Sizing Text in Pixels, Ems or Rems — What's Correct?

There’s been a number of discussions at Ample lately about whether or not using ems for text sizing is worth the headache. As the one who maintains Ample’s baseline getting-started repo, I figured it’s up to me to figure out what’s what.

A routine argument against ems is that they over complicate something so basic such as setting the size of type. So why do we even need ems? Why can’t we just size everything in pixels?

One case for using ems was given 6 years ago by Richard Rutter in this article for A List Apart: > Sizing text and line-height in ems, with a percentage specified on the body, was shown to provide accurate, resizable text across all browsers in common use today.

But his tests were based on many browsers that have since become obsolete, save for IE7 which currently has a piddly 1.3% user base. His main argument for using ems was to allow users to “resize text without being forced to use the zoom control.” But if 1.3% of the public has to rely on the zoom control, that’s cool, right?

The pixels have it?

So we can forget the em, right? Well, not exactly. From what I can gather, the advantage of using ems over pixels for text sizing is to accommodate users who specifically set their browser’s text size to larger than the default. And while I’m no expert on the matter, I assume users with a vision impairment go this route as opposed to using the browser’s zoom functionality. Setting the text size in a browser’s settings panel is a one-time thing, while a user needs to zoom on each individual site or page in order to increase the size.

Another advantage of increasing text size instead of page zooming is the other non-text elements, such as a site’s logo, maintain their original size. Page zooming also increases the likelihood of a horizontal scrollbar, which reduces the ability to scan a page.

I couldn’t find any hard facts as to which route low vision users typically take, but I’d love to hear from someone on this.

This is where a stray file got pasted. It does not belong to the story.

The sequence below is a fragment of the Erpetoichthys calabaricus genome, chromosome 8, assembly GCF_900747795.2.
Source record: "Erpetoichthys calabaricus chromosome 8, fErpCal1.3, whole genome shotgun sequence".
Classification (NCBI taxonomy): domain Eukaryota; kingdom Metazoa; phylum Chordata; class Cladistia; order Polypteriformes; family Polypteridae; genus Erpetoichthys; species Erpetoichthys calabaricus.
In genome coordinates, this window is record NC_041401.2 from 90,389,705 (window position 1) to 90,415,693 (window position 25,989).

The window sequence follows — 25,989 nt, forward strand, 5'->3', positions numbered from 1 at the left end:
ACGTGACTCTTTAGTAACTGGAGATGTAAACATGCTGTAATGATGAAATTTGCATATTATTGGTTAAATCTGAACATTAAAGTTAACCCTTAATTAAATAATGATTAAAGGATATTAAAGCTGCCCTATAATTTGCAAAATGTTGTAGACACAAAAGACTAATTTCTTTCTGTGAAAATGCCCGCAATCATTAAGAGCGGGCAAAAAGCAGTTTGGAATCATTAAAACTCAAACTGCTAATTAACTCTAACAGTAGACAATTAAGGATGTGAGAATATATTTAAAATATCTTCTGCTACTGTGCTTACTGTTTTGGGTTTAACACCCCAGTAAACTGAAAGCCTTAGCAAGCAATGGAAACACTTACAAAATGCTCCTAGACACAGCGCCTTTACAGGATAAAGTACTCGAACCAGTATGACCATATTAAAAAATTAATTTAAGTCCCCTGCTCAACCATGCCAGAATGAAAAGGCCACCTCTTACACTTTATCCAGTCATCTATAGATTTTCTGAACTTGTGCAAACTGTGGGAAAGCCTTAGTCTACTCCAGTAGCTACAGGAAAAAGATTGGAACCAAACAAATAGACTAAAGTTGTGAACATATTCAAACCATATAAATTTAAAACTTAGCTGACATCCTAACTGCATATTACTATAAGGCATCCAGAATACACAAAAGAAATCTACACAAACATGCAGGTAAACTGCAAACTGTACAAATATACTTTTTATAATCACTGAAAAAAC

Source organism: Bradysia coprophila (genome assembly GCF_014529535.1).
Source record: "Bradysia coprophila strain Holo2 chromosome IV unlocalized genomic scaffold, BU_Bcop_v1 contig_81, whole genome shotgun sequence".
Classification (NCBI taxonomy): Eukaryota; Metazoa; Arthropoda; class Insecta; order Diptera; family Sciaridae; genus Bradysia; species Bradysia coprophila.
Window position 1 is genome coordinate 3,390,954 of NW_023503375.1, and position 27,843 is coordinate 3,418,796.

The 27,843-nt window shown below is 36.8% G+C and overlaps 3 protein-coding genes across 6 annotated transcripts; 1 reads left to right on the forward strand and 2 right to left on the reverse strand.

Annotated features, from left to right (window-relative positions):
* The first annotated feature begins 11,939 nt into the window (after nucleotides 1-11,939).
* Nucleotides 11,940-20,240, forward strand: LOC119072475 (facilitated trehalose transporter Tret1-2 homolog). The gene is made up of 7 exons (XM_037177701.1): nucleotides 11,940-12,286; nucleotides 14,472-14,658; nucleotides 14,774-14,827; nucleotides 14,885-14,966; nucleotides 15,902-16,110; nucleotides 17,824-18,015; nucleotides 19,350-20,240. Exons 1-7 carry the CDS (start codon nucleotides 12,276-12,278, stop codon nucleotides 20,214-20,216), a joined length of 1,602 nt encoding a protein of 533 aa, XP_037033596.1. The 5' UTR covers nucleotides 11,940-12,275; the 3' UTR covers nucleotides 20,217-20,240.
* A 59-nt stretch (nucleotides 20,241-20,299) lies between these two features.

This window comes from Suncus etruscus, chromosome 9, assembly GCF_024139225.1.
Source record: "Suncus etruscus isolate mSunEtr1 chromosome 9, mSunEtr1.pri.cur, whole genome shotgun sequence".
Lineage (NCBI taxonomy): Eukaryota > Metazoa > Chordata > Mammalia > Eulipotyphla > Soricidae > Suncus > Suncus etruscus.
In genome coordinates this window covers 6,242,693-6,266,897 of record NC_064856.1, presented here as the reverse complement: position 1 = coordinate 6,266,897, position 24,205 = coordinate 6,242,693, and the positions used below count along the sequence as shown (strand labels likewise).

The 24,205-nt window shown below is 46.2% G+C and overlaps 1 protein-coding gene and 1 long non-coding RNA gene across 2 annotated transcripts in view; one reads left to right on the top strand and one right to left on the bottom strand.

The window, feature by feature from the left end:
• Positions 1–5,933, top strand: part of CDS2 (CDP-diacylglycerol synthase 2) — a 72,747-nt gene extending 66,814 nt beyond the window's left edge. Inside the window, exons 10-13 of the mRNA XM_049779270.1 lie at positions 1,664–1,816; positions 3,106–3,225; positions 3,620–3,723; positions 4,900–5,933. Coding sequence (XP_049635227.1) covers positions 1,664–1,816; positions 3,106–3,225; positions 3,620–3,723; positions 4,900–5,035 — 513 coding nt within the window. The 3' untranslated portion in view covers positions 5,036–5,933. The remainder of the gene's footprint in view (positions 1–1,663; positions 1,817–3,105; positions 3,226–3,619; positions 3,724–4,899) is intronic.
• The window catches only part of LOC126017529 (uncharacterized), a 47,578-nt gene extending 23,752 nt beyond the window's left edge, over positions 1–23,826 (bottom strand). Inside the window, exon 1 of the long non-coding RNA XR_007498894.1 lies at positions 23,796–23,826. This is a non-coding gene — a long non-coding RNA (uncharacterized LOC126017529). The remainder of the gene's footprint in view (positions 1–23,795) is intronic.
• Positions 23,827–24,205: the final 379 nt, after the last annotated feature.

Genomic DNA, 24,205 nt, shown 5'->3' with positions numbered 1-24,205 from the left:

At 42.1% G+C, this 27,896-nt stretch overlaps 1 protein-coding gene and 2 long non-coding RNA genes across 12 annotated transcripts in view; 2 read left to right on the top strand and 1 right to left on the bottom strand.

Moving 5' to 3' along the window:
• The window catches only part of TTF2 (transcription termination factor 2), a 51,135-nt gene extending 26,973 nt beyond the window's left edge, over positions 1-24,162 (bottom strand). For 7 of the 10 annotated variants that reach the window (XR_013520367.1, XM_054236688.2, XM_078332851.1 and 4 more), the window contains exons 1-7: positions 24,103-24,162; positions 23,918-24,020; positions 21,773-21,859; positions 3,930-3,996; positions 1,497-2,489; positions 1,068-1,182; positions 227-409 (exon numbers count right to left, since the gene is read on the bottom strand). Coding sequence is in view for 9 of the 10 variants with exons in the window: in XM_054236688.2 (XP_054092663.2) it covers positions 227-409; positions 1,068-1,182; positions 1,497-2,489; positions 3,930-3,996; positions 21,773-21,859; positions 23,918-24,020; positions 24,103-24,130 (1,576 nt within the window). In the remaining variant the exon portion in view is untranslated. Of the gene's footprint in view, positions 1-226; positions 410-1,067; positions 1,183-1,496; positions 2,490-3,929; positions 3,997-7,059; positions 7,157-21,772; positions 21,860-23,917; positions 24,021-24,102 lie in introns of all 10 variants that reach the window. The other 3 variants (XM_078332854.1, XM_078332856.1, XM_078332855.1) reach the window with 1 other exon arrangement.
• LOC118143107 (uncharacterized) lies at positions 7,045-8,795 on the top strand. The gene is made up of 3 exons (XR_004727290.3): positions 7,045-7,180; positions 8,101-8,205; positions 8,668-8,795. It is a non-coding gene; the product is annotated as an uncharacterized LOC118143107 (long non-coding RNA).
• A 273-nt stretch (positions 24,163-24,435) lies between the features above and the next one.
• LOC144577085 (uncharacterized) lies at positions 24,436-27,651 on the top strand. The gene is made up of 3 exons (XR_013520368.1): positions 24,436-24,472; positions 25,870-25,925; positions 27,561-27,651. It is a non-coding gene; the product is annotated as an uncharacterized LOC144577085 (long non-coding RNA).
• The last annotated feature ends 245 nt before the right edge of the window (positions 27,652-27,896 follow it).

So let’s use ems

Because ems are relative, we always need to be aware of how deep in the HTML and CSS we’re descending so the browser renders our desired results. Published 8 years ago, Richard Rutter wrote a great overview on how to calculate your desired text size in ems: > When sizing text in ems there’s really one rule to remember: size text relative to its parent and use this simple calculation to do so: child pixels / parent pixels = child ems

This was wildly confusing the first time I used it. It was another thing to remember and, honestly, wasn’t there enough to remember already?

At Ample we use a simple SCSS mixin to reduce the confusion and to calculate the em value for us:

@function calc-em($target-px, $context) {
  @return ($target-px / $context) * 1em;

The above code is taken from The SASS Way and allows us to think in pixels rather than ems. Of course you still need to be aware of your context and the text size of an element’s parent.

The Ems Have it! Or do they?

So what we’re left with is using ems is the responsible way to set type on the web. But with the advent of CSS3 and the rem unit, it looks like we’re going to soon get the best of both worlds.

The rem does away with having to set type size relative to its parent element by adjusting the text size relative to the root element of the page, often the HTML tag. Jonathan Snook does a good job explaining this: > The rem unit is relative to the root—or the html—element. That means that we can define a single font size on the html element and define all rem units to be a percentage of that.

Unfortunately we’re stuck with lack of support for IE7 and IE8, both of which we begrudgingly support. An option Snook proposes is to create two sets of type sizes, one in rems and the other in pixels to support older browsers. This of course doesn’t solve the problem of page zooming vs. text resizing, but we have to draw the line somewhere don’t we?

Well, maybe.

The guys at Sparkbox wrote about a SCSS mixin they are using to use rems and to provide an accessible fallback for older browsers.

// Mixin
@mixin font-size( $decimal-size, $keyword: null ) {
	@if $keyword{ font-size: $keyword; }
	@else { font-size: $decimal-size * $base-font-multiplier * 16px;}
	font-size: $decimal-size * 1rem;

// Example use case
html {
	@include font-size(1, large);

You can read the whole article for their thinking behind the mixin, but in short it uses font-size keywords to provide support for browsers that cannot support the rem.

So what are we going to do? We’re going to stick with the em as a unit for resizing type until the share of browsers not supporting the rem is small enough declare obsolete. I’m not fond of the lack of granular control for older browsers that Sparkbox’s mixin provides. Plus I’m not sure how they account for margin, padding and line-height.

I think the accessibility benefits of using ems for type size outweigh any headaches associated with them.